Further evidence of Sinmun's ambitious attempts to buttress central authority lies in a 689 royal edict that eliminated the official salary system, called the nogeup 錄邑, or "stipend village", wherein in lieu of salary officials were allotted pieces of land and their attendant population whereby to extricate their income. In place of the nogeup Sinmun instituted a system wherein officials were allotted only "office land" (jikjeon 職田) from which they were allowed to procure only taxes on grain. This was clearly meant to sever the landed power base of aristocratic officialdom. In time, however, this royal initiative would prove no match against an aristocracy united in its determination to protect the sources of its power. Eventually (though not in Sinmun's reign) the old stipend village system would be revived.

It was also in 689 that Sinmun made an ultimately abortive attempt to move the Silla capital from Gyeongju to Dalgubeol 達句伐, at what is now Daegu, evidence again that Sinmun was keen on extricating the base of royal power away from the aristocratic clans, and in so doing to empower it. The Samguk Sagi, the source of this attempt at capital shifting, provides no details as to why it failed, though it is safe to assume it encountered stiff resistance by capital aristocrats.

It was following the attempted revolt Kim Heumdol that Sinmun rescinded the fiefdom granted earlier to Anseung, the would-be king of Goguryeo, and had him come live in the Silla capital of Gyeongju in 683. Perhaps related to this, the following year Sinmun was again faced with rebellion when the general and relation to Anseung was implicated in a revolt and executed. His followers then launched the rebellion without him, seizing what is now Iksan, location of Anseung's erstwhile fief. This revolt too was put down.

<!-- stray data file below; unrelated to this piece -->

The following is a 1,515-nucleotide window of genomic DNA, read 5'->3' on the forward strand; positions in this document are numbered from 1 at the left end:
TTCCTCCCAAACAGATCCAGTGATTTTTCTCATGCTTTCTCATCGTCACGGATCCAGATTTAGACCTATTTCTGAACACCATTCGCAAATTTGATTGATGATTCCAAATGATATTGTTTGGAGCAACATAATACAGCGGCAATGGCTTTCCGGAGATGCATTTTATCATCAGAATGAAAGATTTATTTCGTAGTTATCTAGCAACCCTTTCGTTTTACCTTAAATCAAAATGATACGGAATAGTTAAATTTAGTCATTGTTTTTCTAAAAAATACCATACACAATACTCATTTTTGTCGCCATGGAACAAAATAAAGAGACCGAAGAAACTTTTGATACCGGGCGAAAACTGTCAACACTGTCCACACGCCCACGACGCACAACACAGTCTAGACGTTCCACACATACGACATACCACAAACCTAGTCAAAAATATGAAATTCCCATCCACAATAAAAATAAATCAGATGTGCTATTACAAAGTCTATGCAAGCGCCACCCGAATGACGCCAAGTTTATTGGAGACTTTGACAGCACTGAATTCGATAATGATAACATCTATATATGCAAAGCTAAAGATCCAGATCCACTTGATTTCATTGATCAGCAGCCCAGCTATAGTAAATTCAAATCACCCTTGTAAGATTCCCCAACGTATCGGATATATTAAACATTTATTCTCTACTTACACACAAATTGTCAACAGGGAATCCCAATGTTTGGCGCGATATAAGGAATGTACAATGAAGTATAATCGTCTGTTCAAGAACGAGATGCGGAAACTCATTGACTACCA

Sinmun's reign also saw the expansion of the Silla government and reorganization of Silla territory. Several new departments were established and for the first time were organized a system of nine national provinces (an organization that had clear allusions to the nine provinces of China during the reign of King Yu 禹王, legendary founder of the Xia Dynasty). Established as well were a series of "secondary capitals" 小京, to which it was Sinmun's policy to relocate many of the peoples subjugated by the defeats of Baekje and Goguryeo. In 682 Sinmun also established the Gukhak, or National Academy, dedicated to training officials in the Confucian classics. He soon thereafter dispatched an embassy to Tang, now under the rule of Empress Wu, to request copies of the Book of Rites and other classics.

Sinmun died in 692, having weathered several serious challenges to royal authority and set the framework for the organization and governance of the expanded Silla state. The aristocratic challenges to his authority, though defeated, were harbingers of the social unrest and political upheavals that would characterize later Silla.